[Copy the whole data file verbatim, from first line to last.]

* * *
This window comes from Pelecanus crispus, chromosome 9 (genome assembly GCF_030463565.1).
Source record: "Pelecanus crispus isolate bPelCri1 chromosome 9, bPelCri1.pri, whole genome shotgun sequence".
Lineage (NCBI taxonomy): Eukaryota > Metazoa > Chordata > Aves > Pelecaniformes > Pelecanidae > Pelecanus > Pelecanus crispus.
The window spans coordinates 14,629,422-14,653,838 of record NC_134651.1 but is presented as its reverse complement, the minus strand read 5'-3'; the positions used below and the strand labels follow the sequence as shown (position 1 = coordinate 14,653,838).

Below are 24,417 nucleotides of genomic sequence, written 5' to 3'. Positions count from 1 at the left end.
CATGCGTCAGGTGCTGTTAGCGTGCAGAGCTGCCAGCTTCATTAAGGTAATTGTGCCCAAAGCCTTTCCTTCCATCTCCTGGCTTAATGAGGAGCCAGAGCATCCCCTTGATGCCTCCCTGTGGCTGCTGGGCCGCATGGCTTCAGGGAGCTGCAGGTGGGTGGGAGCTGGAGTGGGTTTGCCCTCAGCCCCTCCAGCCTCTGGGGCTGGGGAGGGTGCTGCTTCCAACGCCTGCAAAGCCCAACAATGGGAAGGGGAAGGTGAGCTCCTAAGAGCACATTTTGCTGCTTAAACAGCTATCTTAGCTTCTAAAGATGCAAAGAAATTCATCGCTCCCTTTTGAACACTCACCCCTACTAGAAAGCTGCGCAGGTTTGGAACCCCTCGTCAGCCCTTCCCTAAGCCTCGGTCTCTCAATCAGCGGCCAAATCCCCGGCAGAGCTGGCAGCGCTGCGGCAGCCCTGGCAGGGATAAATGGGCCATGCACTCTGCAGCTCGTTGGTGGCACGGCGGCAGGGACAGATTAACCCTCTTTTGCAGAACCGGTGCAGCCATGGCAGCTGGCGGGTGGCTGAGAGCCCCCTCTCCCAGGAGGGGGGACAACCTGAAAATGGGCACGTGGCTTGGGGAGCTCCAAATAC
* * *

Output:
This window comes from Pelecanus crispus, chromosome 9 (genome assembly GCF_030463565.1).
Source record: "Pelecanus crispus isolate bPelCri1 chromosome 9, bPelCri1.pri, whole genome shotgun sequence".
Lineage (NCBI taxonomy): Eukaryota > Metazoa > Chordata > Aves > Pelecaniformes > Pelecanidae > Pelecanus > Pelecanus crispus.
The window spans coordinates 14,629,422-14,653,838 of record NC_134651.1 but is presented as its reverse complement, the minus strand read 5'-3'; the positions used below and the strand labels follow the sequence as shown (position 1 = coordinate 14,653,838).

Below are 24,417 nucleotides of genomic sequence, written 5' to 3'. Positions count from 1 at the left end.
CATGCGTCAGGTGCTGTTAGCGTGCAGAGCTGCCAGCTTCATTAAGGTAATTGTGCCCAAAGCCTTTCCTTCCATCTCCTGGCTTAATGAGGAGCCAGAGCATCCCCTTGATGCCTCCCTGTGGCTGCTGGGCCGCATGGCTTCAGGGAGCTGCAGGTGGGTGGGAGCTGGAGTGGGTTTGCCCTCAGCCCCTCCAGCCTCTGGGGCTGGGGAGGGTGCTGCTTCCAACGCCTGCAAAGCCCAACAATGGGAAGGGGAAGGTGAGCTCCTAAGAGCACATTTTGCTGCTTAAACAGCTATCTTAGCTTCTAAAGATGCAAAGAAATTCATCGCTCCCTTTTGAACACTCACCCCTACTAGAAAGCTGCGCAGGTTTGGAACCCCTCGTCAGCCCTTCCCTAAGCCTCGGTCTCTCAATCAGCGGCCAAATCCCCGGCAGAGCTGGCAGCGCTGCGGCAGCCCTGGCAGGGATAAATGGGCCATGCACTCTGCAGCTCGTTGGTGGCACGGCGGCAGGGACAGATTAACCCTCTTTTGCAGAACCGGTGCAGCCATGGCAGCTGGCGGGTGGCTGAGAGCCCCCTCTCCCAGGAGGGGGGACAACCTGAAAATGGGCACGTGGCTTGGGGAGCTCCAAATAC